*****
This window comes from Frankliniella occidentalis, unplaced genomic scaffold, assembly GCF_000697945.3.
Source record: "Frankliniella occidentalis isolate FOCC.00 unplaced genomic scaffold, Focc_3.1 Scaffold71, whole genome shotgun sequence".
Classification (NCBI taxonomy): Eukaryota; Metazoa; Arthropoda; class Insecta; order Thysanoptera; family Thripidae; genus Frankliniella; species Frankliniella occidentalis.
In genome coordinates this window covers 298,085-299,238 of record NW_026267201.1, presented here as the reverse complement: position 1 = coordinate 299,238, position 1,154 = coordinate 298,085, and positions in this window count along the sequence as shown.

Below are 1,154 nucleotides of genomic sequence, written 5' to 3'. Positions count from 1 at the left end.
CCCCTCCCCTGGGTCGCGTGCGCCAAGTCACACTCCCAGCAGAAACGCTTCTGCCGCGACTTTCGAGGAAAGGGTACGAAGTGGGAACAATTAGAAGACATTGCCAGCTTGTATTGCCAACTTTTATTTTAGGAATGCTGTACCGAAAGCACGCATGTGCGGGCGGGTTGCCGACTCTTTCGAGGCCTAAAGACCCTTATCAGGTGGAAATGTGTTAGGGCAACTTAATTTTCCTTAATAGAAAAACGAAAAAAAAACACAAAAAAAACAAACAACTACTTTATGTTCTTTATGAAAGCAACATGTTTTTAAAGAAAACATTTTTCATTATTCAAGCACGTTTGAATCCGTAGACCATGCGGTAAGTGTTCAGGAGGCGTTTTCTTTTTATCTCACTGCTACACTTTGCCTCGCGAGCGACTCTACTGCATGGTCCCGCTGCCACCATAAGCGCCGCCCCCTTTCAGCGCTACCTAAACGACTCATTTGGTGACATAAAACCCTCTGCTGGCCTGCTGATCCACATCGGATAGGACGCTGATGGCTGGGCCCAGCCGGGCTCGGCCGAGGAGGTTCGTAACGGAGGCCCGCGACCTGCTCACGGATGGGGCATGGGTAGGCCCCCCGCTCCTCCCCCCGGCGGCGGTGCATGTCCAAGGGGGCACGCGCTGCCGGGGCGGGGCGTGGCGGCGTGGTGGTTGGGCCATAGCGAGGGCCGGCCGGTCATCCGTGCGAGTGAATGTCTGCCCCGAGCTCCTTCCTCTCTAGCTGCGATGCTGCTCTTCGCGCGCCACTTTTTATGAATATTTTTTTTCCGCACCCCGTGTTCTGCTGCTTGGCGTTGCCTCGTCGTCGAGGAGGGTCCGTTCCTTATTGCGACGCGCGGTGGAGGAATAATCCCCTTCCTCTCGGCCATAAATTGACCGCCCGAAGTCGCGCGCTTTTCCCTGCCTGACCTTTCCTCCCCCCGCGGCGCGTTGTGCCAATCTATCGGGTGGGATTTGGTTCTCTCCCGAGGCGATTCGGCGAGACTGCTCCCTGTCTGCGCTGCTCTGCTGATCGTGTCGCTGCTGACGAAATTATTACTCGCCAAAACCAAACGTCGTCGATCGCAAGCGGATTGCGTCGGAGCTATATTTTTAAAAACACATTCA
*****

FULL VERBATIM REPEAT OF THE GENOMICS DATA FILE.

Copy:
This window comes from Frankliniella occidentalis, unplaced genomic scaffold, assembly GCF_000697945.3.
Source record: "Frankliniella occidentalis isolate FOCC.00 unplaced genomic scaffold, Focc_3.1 Scaffold71, whole genome shotgun sequence".
Classification (NCBI taxonomy): Eukaryota; Metazoa; Arthropoda; class Insecta; order Thysanoptera; family Thripidae; genus Frankliniella; species Frankliniella occidentalis.
In genome coordinates this window covers 298,085-299,238 of record NW_026267201.1, presented here as the reverse complement: position 1 = coordinate 299,238, position 1,154 = coordinate 298,085, and positions in this window count along the sequence as shown.

Below are 1,154 nucleotides of genomic sequence, written 5' to 3'. Positions count from 1 at the left end.
CCCCTCCCCTGGGTCGCGTGCGCCAAGTCACACTCCCAGCAGAAACGCTTCTGCCGCGACTTTCGAGGAAAGGGTACGAAGTGGGAACAATTAGAAGACATTGCCAGCTTGTATTGCCAACTTTTATTTTAGGAATGCTGTACCGAAAGCACGCATGTGCGGGCGGGTTGCCGACTCTTTCGAGGCCTAAAGACCCTTATCAGGTGGAAATGTGTTAGGGCAACTTAATTTTCCTTAATAGAAAAACGAAAAAAAAACACAAAAAAAACAAACAACTACTTTATGTTCTTTATGAAAGCAACATGTTTTTAAAGAAAACATTTTTCATTATTCAAGCACGTTTGAATCCGTAGACCATGCGGTAAGTGTTCAGGAGGCGTTTTCTTTTTATCTCACTGCTACACTTTGCCTCGCGAGCGACTCTACTGCATGGTCCCGCTGCCACCATAAGCGCCGCCCCCTTTCAGCGCTACCTAAACGACTCATTTGGTGACATAAAACCCTCTGCTGGCCTGCTGATCCACATCGGATAGGACGCTGATGGCTGGGCCCAGCCGGGCTCGGCCGAGGAGGTTCGTAACGGAGGCCCGCGACCTGCTCACGGATGGGGCATGGGTAGGCCCCCCGCTCCTCCCCCCGGCGGCGGTGCATGTCCAAGGGGGCACGCGCTGCCGGGGCGGGGCGTGGCGGCGTGGTGGTTGGGCCATAGCGAGGGCCGGCCGGTCATCCGTGCGAGTGAATGTCTGCCCCGAGCTCCTTCCTCTCTAGCTGCGATGCTGCTCTTCGCGCGCCACTTTTTATGAATATTTTTTTTCCGCACCCCGTGTTCTGCTGCTTGGCGTTGCCTCGTCGTCGAGGAGGGTCCGTTCCTTATTGCGACGCGCGGTGGAGGAATAATCCCCTTCCTCTCGGCCATAAATTGACCGCCCGAAGTCGCGCGCTTTTCCCTGCCTGACCTTTCCTCCCCCCGCGGCGCGTTGTGCCAATCTATCGGGTGGGATTTGGTTCTCTCCCGAGGCGATTCGGCGAGACTGCTCCCTGTCTGCGCTGCTCTGCTGATCGTGTCGCTGCTGACGAAATTATTACTCGCCAAAACCAAACGTCGTCGATCGCAAGCGGATTGCGTCGGAGCTATATTTTTAAAAACACATTCA